Find out more from A.H.A. Publications, Michael Pickering’s book (“Village Song and Culture”), Janet Blunts’ manuscripts on line and Thomas Hardy’s “Under the Greenwood Tree”. Or ask Phil for details of documented records.
21st March 2016: Dinosaurs of Oxfordshire
This month’s meeting was a slight departure from our usual talk. Although it still featured names, dates and places the emphasis was on animals long gone. Paul Austin Sargent, a member of the Oxford Geology Group, came to tell us about The Dinosaurs of Oxfordshire (not the Associations members but genuine fossils!).
Once that joke was out of the way his presentation was divided into five areas explaining how the county was home to some important palaeontology finds. It was accompanied by cartoon like and animated illustrations including strange little Kevin whose ambition in life was to become a fossil! We were given the definition of dinosaur (a terrestrial reptile). The fossilisation process was explained along with the intricacies of Deep (geological) Time measured in mya (million years ago). English geology was outlined to show how and why Oxfordshire was good hunting ground. And then came the dinosaurs. Paul described each one with additional information about the people responsible for their discovery – all eminent men in the field of geology. At the end he invited questions and answered them. We learned lots of long names and saw some fascinating giants of many, many years ago. The light hearted style turned what could have been a ‘dry as a bone ‘ topic into an entertaining presentation. For those interested there are many examples of dinosaurs in the Oxford Museum of Natural History.
15th February 2016: Women and the Victorian Army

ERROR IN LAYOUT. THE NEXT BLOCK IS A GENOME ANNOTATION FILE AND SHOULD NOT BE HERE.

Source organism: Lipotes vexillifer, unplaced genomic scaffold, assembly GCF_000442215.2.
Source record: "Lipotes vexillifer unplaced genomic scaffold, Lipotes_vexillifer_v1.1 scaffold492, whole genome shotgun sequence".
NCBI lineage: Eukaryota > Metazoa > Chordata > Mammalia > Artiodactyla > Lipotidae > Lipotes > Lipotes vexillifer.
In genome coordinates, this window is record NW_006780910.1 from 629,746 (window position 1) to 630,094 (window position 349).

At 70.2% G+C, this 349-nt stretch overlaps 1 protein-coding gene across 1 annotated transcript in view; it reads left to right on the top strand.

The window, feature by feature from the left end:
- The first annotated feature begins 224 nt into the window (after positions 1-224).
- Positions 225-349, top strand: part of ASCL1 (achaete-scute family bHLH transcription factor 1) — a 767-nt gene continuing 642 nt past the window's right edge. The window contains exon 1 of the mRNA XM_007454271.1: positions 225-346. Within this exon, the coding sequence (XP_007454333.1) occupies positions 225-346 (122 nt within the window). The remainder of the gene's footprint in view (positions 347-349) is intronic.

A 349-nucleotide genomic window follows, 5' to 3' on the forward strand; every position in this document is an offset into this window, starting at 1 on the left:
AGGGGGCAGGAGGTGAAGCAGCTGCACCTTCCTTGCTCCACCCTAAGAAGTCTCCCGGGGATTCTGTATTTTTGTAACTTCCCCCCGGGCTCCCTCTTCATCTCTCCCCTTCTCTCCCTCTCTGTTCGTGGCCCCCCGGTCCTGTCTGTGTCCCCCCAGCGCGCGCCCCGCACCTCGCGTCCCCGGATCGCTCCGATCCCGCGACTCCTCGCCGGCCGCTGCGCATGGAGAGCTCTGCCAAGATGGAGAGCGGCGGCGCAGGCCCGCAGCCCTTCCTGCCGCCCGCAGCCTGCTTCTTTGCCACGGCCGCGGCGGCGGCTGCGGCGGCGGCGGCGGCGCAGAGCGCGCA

About 35 members braved the cold on February 15th to come along and hear Dan Allen speak about women, children and war. Dan is the Treasurer of the Victorian Military Society which is an educational charity promoting the study of military bodies between 1830 and 1914. He opened with the army’s definition of soldiers’ partners in the 19th Century: officers had ladies, sergeants had wives and the rest had women! But all of these were regarded as a “confounded nuisance” in war and peacetime and were confined to the roles of nurse, cook or washerwoman. Only those who had married their husbands with the permission of the commanding officer were recognised as legitimate wives at all. There was no real provision of proper married quarters until 1870; a wife widowed by a man killed in action received a token pension; if he died of disease while serving she got nothing and it was back to family, the workhouse or the streets. Many a wife remarried quickly to remain with her regimental family and so provide for her children. Dan also described the rigours of campaigns and the hazards of travel when a wife accompanied her husband and the uncertainty of life experienced by those women left behind. Wherever they were, at home or abroad, a soldier’s wife’s lot was not a happy one. He then reminded us of some well known, and perhaps infamous women, – Mrs Duverley in India and Mary Seacole in the Crimea for example. Dr James Barry was Surgeon General in the Army when his post-mortem revealed him to be a woman! Her real identity was never established. It was a fascinating talk full of anecdotes, information and humour and accompanied by illustrations which, as Dan pointed out, often painted a misleadingly rosy picture of Victorian army life! Delivered at a smart pace, as befits a military topic, it was sometimes difficult to keep up but we had a very entertaining evening.